While our benchmarks present various scores based on the performance of each test, we also wanted to provide the individual results. If there is a specific task that is a hindrance to your workflow, examining the raw results for that task is going to be much more applicable than our overall scores. Feel free to skip to the next sections for our analysis of these results if you rather get a wider view of how each type of RAM performs.

Premiere Pro Benchmark Results

Starting off with Premiere Pro, the results are quite different than what we expected. Oddly enough, we actually saw slightly worse performance with the higher frequency RAM when using the Intel Core i9 9900K and Core i9 9980XE. The 9900K in particular saw up to a 7% performance drop with DDR4-3000 RAM, but recovered a bit with 3200 and 3600 RAM.

This is a very strange result that we honestly don't have a good explanation for. We ran our tests several times to make sure it wasn't an issue with a single run, but the results were consistent - DDR4-2666 actually was consistently slightly faster in Premiere Pro on Intel CPUs. However, one thing to keep in mind is that the current version of our Premiere Pro benchmark is still fairly new and we are not quite sure yet what the standard deviation is. There are some tests like 8K H.264 live playback where the performance appears to vary quite widely, while others are very consistent. This is part of the difficulty of testing real-world performance: it rarely is as smooth as a synthetic benchmark.

With AMD, the results are a bit more as we expected. On Threadripper, the RAM speed didn't affect performance much, but the new Ryzen 3900X did see a small gain in performance as we increased the speed of the RAM. However, it was only by about 4% going from DDR4-2666 CL16 to DDR4-3600 CL16.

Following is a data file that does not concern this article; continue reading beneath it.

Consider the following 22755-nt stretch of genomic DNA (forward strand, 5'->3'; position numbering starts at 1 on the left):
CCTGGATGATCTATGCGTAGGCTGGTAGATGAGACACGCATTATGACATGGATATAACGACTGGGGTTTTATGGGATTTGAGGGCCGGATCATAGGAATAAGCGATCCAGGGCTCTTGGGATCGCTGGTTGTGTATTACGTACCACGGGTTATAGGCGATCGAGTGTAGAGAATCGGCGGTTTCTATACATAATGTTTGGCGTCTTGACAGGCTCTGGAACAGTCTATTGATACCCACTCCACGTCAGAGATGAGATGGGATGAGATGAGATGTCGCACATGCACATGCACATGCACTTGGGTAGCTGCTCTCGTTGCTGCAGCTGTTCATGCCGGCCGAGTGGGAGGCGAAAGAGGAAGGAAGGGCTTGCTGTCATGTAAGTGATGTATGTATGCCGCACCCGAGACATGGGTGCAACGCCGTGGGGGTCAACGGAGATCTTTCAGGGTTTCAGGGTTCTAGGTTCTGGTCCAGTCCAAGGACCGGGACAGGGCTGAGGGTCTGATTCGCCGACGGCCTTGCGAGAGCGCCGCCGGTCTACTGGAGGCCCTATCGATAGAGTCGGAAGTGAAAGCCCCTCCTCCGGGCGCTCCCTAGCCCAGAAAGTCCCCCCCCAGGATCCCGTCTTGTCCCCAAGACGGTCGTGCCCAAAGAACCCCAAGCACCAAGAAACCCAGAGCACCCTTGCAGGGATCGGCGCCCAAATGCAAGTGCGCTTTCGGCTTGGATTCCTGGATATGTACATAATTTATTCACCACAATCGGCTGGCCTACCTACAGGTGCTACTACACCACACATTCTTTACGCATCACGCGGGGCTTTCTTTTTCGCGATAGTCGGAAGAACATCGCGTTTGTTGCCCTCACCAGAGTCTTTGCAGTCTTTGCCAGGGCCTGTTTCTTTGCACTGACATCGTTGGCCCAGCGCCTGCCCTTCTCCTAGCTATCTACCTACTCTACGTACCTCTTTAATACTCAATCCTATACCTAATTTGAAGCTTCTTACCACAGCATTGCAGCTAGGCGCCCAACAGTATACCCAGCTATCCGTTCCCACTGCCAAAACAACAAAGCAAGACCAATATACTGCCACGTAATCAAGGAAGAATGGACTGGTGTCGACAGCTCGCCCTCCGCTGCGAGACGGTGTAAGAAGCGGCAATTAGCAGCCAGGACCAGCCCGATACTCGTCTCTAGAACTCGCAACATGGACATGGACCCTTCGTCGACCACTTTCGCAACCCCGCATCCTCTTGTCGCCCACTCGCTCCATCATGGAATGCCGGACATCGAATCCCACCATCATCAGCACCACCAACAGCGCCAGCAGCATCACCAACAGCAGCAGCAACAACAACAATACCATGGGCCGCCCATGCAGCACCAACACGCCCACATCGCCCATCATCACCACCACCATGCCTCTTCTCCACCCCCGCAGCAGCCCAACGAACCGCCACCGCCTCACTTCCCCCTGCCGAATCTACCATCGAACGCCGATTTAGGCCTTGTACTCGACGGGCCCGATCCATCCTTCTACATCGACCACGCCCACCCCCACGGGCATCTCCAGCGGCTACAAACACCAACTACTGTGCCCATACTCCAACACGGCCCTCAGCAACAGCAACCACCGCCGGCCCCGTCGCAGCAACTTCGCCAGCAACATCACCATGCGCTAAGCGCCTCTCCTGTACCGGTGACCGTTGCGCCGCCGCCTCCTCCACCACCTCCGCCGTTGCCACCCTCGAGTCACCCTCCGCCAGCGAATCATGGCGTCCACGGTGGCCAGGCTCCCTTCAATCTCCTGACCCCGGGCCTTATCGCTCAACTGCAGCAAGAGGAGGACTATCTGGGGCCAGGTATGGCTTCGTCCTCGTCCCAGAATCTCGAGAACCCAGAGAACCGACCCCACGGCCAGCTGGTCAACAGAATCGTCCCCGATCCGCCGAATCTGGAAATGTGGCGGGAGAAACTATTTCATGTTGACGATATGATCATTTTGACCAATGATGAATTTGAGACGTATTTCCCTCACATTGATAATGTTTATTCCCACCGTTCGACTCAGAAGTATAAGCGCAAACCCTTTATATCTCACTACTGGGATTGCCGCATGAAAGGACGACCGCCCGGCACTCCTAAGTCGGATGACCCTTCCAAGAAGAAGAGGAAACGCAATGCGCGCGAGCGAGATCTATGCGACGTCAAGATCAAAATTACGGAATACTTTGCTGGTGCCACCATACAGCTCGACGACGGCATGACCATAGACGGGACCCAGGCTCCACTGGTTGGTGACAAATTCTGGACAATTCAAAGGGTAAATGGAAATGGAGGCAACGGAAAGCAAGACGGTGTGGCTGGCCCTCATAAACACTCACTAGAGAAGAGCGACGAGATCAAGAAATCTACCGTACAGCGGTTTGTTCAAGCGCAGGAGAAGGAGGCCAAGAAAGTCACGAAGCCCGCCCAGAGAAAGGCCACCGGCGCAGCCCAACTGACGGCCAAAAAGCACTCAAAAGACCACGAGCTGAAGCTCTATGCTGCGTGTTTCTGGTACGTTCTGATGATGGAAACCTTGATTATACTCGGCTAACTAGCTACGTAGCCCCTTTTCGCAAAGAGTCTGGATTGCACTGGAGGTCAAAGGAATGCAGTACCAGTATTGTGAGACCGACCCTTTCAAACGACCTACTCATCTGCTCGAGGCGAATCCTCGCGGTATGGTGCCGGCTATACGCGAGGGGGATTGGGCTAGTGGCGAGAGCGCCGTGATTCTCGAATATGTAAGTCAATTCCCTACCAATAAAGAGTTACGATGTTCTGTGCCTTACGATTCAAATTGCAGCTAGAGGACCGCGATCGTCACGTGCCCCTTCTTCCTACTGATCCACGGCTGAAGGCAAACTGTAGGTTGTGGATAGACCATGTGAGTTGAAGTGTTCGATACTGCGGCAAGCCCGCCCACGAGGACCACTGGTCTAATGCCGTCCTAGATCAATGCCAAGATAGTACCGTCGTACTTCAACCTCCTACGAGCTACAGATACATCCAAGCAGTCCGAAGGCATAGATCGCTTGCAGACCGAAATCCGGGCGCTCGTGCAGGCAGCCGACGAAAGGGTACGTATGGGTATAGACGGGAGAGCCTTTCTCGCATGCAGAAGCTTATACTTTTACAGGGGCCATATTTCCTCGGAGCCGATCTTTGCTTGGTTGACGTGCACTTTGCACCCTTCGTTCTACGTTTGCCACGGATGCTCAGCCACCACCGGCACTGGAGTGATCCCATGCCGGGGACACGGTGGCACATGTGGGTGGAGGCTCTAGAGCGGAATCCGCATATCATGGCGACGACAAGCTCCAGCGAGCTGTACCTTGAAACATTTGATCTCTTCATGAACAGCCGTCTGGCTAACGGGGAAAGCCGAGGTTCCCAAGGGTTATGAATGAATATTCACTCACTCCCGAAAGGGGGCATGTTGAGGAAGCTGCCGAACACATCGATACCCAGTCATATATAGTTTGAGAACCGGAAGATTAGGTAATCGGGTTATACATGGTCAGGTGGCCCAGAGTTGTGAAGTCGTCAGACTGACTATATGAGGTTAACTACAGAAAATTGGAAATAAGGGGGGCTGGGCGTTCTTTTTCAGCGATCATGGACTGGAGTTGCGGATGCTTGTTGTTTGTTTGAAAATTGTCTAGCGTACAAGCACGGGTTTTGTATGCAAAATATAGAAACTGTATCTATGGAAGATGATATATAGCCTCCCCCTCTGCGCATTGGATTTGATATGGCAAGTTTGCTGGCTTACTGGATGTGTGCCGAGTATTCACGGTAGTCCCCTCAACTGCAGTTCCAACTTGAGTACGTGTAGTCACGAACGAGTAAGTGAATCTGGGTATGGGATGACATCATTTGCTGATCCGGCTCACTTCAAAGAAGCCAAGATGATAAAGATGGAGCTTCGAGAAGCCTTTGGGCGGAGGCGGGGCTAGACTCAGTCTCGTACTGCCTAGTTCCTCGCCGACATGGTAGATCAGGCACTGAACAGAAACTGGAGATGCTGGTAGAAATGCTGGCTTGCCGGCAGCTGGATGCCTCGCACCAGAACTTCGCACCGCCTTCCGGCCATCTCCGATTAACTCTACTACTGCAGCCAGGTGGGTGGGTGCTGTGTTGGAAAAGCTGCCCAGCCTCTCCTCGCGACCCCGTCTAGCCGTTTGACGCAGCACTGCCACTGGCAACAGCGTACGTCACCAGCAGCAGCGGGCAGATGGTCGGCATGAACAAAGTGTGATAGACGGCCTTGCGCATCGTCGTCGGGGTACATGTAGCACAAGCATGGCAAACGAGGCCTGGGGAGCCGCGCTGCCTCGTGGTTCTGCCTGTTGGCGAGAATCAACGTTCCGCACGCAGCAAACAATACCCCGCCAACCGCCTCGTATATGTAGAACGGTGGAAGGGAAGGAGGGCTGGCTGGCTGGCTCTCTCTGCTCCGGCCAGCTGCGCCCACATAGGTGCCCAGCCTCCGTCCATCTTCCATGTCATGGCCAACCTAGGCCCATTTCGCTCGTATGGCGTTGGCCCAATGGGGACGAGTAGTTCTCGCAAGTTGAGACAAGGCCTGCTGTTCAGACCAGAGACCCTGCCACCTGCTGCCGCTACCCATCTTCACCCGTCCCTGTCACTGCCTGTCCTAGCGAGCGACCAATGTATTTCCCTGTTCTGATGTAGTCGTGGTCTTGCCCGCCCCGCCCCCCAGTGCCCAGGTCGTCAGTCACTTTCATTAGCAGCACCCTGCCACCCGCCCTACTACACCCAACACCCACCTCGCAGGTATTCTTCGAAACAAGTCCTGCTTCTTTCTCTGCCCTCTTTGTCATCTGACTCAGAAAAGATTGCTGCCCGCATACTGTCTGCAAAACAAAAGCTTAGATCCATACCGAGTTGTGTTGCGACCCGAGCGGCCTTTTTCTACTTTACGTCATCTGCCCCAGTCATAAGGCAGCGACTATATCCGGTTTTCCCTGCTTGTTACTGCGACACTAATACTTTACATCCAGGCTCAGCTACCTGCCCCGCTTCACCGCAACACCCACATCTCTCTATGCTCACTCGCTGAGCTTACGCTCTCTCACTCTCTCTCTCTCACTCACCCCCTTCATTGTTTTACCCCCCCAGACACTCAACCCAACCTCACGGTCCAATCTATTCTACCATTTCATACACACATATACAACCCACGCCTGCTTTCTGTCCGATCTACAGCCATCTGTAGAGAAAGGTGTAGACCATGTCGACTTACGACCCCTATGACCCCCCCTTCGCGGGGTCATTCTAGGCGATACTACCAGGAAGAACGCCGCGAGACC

After Effects Benchmark Results

Our After Effects benchmark tends to have a margin of error right around 2%, and there were only a few isolated cases where we saw a performance delta larger than that. While you could cherry-pick individual results from the tests, overall it appears that RAM speed does not have a significant impact on performance in After Effects regardless of the CPU you use.

Something we do want to point out here is that in After Effects, the amount of RAM you have can make a huge difference since more RAM means you can have more frames cached in RAM Preview (which means less frames that have to be re-rendered). Our benchmark, however, is designed so that people with 16GB of RAM can successfully run it. So, while you want as much RAM as possible if you use After Effects, this is not reflected in our benchmark which primarily looks at render performance during RAM Preview and Exporting.

Neat Video NeatBench 5 Benchmark Results

NeatBench 5 (which is the stand-alone benchmark for the popular noise reduction plugin Neat Video) easily saw the largest performance gains with higher frequency RAM out of all the applications we tested. The Core i9 9980XE still didn't see a benefit, but the Threadripper 2990WX did see a small ~4% gain when we got up to DDR4-3200 and DDR4-3600 RAM.

The real winners here were the Intel Core i9 9900K and AMD Ryzen 9 3900X. Increasing in RAM speed from DDR4-2666 to DDR4-3000, both of these CPUs saw a ~4% gain in performance. Going up to DDR4-3200 and DDR4-3600, however, net about a 7% and 12% gain over DDR4-2666 respectively.

This is a pretty significant increase, although it is interesting that both the Core i9 9900K and Ryzen 9 3900X saw almost identical boost to performance with higher speed RAM.

Photoshop Benchmark Results

Photoshop may not be a true video editing application (unless you are one of those people that uses its rarely used video timeline features), but it is commonly used alongside Premiere Pro, After Effects, and similar apps so we decided to throw it into the mix.

While not quite to the same degree as Neat Video, Photoshop can definitely see some benefit from higher frequency RAM with select CPUs. The Intel Core i9 9980XE didn't see much of an increase in performance, but the AMD Threadripper 2990WX and Intel Core i9 9900K saw up to a 5% performance gain going from DDR4-2666 to DDR4-3600. The AMD Ryzen 3900X saw a slightly larger increase, with performance gains up to a 7.5% with DDR4-3600 RAM.

Does RAM speed affect video editing performance?

In our testing, we found that whether higher frequency RAM improves performance or not depends heavily on both the application and the CPU used. Some (Neat Video) showed a fairly substantial benefit going up to DDR4-3600 with both the Core i9 9900K and Ryzen 9 3900X processors. Others (Photoshop) also saw a benefit, but not to as significant of a degree. At the same time, both Premiere Pro and After Effects really didn't see a significant performance advantage with higher frequency RAM, regardless of the CPU.